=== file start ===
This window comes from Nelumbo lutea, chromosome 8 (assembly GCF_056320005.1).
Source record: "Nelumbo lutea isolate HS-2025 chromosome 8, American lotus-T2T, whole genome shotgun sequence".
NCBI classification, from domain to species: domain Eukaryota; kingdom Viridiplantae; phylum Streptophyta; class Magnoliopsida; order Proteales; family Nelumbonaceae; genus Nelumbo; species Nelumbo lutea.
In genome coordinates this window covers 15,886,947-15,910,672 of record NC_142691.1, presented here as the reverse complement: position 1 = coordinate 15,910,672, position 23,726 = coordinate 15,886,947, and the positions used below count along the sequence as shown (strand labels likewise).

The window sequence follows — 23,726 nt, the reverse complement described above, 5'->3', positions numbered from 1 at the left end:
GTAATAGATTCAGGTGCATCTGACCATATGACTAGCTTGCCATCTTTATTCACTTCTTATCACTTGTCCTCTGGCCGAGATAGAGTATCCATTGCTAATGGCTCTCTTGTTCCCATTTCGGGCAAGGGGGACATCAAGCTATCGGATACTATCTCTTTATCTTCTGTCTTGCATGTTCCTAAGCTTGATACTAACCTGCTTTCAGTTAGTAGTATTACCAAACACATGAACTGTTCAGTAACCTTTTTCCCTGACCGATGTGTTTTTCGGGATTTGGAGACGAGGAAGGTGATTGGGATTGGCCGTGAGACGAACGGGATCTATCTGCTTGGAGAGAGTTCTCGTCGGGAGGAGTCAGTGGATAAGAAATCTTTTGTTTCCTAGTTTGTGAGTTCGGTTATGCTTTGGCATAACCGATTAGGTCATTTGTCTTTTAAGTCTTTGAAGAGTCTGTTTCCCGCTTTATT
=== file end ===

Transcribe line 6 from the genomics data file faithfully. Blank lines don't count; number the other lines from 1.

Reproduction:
GTAATAGATTCAGGTGCATCTGACCATATGACTAGCTTGCCATCTTTATTCACTTCTTATCACTTGTCCTCTGGCCGAGATAGAGTATCCATTGCTAATGGCTCTCTTGTTCCCATTTCGGGCAAGGGGGACATCAAGCTATCGGATACTATCTCTTTATCTTCTGTCTTGCATGTTCCTAAGCTTGATACTAACCTGCTTTCAGTTAGTAGTATTACCAAACACATGAACTGTTCAGTAACCTTTTTCCCTGACCGATGTGTTTTTCGGGATTTGGAGACGAGGAAGGTGATTGGGATTGGCCGTGAGACGAACGGGATCTATCTGCTTGGAGAGAGTTCTCGTCGGGAGGAGTCAGTGGATAAGAAATCTTTTGTTTCCTAGTTTGTGAGTTCGGTTATGCTTTGGCATAACCGATTAGGTCATTTGTCTTTTAAGTCTTTGAAGAGTCTGTTTCCCGCTTTATT